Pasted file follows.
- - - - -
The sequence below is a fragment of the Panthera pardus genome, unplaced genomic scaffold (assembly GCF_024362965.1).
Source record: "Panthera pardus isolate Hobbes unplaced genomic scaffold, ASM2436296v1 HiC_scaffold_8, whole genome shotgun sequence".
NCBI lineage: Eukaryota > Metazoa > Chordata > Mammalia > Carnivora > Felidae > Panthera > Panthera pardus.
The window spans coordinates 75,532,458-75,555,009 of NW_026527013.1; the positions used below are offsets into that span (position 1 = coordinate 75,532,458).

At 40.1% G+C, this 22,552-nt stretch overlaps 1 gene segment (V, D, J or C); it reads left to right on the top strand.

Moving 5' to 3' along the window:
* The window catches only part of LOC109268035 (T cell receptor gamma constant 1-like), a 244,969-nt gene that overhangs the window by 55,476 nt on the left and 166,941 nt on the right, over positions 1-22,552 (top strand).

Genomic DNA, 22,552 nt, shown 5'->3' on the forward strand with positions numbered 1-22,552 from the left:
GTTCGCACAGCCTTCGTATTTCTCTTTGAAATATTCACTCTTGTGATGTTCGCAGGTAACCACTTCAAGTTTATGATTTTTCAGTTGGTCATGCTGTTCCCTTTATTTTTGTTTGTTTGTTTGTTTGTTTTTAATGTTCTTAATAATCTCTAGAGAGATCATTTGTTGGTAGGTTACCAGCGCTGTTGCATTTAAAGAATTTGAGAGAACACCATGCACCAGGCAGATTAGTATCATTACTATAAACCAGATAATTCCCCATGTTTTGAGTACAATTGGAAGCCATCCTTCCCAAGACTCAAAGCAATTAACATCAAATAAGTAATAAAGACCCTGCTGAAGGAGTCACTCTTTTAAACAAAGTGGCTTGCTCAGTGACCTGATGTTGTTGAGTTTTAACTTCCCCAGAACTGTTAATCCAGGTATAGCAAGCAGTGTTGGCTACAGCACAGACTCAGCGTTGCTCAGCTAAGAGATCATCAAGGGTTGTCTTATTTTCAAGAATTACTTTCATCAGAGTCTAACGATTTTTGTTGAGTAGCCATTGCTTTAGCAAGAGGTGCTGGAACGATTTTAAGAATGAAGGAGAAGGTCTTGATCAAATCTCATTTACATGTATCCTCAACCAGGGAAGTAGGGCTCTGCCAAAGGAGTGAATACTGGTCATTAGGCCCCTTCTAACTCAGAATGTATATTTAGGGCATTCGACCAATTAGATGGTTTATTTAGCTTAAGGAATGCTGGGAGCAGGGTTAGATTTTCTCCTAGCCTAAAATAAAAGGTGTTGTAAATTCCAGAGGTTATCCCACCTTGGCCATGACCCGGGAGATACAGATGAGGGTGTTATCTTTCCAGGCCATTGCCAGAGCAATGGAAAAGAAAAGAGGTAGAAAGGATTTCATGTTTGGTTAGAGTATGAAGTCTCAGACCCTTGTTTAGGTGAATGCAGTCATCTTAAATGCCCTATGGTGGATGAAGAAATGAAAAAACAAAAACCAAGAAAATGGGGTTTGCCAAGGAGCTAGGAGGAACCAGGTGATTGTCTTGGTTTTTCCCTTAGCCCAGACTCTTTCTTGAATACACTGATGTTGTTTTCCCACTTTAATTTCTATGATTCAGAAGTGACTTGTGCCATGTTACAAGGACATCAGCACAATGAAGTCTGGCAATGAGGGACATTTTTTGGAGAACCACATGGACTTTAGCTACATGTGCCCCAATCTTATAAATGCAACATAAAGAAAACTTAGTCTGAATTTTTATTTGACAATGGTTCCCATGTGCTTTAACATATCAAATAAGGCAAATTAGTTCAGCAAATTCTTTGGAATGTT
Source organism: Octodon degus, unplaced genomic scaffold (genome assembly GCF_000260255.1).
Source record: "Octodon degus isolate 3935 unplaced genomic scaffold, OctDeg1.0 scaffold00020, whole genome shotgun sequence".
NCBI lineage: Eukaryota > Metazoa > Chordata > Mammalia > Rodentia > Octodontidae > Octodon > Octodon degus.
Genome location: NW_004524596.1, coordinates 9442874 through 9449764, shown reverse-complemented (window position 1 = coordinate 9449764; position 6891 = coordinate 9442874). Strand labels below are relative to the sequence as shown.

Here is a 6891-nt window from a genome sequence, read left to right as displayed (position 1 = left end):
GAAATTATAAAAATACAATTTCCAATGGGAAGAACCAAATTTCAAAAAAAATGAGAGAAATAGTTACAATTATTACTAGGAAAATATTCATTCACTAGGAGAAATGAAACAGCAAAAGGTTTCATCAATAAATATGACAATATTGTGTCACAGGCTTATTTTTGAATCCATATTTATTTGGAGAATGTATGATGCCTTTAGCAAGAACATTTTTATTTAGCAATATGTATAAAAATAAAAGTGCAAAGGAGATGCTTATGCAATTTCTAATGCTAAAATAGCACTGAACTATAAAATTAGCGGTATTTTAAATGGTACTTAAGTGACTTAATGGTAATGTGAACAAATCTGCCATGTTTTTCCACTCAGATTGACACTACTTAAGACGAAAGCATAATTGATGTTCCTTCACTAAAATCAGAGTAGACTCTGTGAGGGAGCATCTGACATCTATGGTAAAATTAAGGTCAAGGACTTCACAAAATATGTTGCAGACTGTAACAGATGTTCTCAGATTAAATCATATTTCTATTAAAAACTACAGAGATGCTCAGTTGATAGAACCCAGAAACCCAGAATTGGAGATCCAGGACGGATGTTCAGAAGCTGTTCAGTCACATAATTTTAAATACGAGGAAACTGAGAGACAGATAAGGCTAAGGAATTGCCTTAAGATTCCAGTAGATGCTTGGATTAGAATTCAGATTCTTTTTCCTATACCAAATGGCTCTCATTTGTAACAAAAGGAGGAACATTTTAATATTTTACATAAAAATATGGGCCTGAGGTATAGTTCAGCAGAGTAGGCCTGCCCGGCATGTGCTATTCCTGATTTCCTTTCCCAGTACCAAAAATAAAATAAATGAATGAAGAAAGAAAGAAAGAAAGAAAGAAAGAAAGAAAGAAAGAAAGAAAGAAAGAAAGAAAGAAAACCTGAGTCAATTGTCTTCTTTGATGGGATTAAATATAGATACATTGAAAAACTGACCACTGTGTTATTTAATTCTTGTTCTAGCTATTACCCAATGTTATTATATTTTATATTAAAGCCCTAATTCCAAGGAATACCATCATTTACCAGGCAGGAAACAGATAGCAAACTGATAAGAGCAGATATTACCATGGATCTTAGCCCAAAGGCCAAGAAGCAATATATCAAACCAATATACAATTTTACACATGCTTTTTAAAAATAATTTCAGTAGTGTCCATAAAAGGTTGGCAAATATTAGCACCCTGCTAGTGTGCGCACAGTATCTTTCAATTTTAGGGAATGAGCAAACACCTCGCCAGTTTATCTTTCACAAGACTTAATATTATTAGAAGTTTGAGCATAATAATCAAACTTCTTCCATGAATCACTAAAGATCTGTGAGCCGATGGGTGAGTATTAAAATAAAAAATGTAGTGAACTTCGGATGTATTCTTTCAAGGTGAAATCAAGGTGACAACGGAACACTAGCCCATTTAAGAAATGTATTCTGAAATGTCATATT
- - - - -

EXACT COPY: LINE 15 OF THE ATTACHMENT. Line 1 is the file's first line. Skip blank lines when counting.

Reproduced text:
GAAATTATAAAAATACAATTTCCAATGGGAAGAACCAAATTTCAAAAAAAATGAGAGAAATAGTTACAATTATTACTAGGAAAATATTCATTCACTAGGAGAAATGAAACAGCAAAAGGTTTCATCAATAAATATGACAATATTGTGTCACAGGCTTATTTTTGAATCCATATTTATTTGGAGAATGTATGATGCCTTTAGCAAGAACATTTTTATTTAGCAATATGTATAAAAATAAAAGTGCAAAGGAGATGCTTATGCAATTTCTAATGCTAAAATAGCACTGAACTATAAAATTAGCGGTATTTTAAATGGTACTTAAGTGACTTAATGGTAATGTGAACAAATCTGCCATGTTTTTCCACTCAGATTGACACTACTTAAGACGAAAGCATAATTGATGTTCCTTCACTAAAATCAGAGTAGACTCTGTGAGGGAGCATCTGACATCTATGGTAAAATTAAGGTCAAGGACTTCACAAAATATGTTGCAGACTGTAACAGATGTTCTCAGATTAAATCATATTTCTATTAAAAACTACAGAGATGCTCAGTTGATAGAACCCAGAAACCCAGAATTGGAGATCCAGGACGGATGTTCAGAAGCTGTTCAGTCACATAATTTTAAATACGAGGAAACTGAGAGACAGATAAGGCTAAGGAATTGCCTTAAGATTCCAGTAGATGCTTGGATTAGAATTCAGATTCTTTTTCCTATACCAAATGGCTCTCATTTGTAACAAAAGGAGGAACATTTTAATATTTTACATAAAAATATGGGCCTGAGGTATAGTTCAGCAGAGTAGGCCTGCCCGGCATGTGCTATTCCTGATTTCCTTTCCCAGTACCAAAAATAAAATAAATGAATGAAGAAAGAAAGAAAGAAAGAAAGAAAGAAAGAAAGAAAGAAAGAAAGAAAGAAAGAAAGAAAACCTGAGTCAATTGTCTTCTTTGATGGGATTAAATATAGATACATTGAAAAACTGACCACTGTGTTATTTAATTCTTGTTCTAGCTATTACCCAATGTTATTATATTTTATATTAAAGCCCTAATTCCAAGGAATACCATCATTTACCAGGCAGGAAACAGATAGCAAACTGATAAGAGCAGATATTACCATGGATCTTAGCCCAAAGGCCAAGAAGCAATATATCAAACCAATATACAATTTTACACATGCTTTTTAAAAATAATTTCAGTAGTGTCCATAAAAGGTTGGCAAATATTAGCACCCTGCTAGTGTGCGCACAGTATCTTTCAATTTTAGGGAATGAGCAAACACCTCGCCAGTTTATCTTTCACAAGACTTAATATTATTAGAAGTTTGAGCATAATAATCAAACTTCTTCCATGAATCACTAAAGATCTGTGAGCCGATGGGTGAGTATTAAAATAAAAAATGTAGTGAACTTCGGATGTATTCTTTCAAGGTGAAATCAAGGTGACAACGGAACACTAGCCCATTTAAGAAATGTATTCTGAAATGTCATATT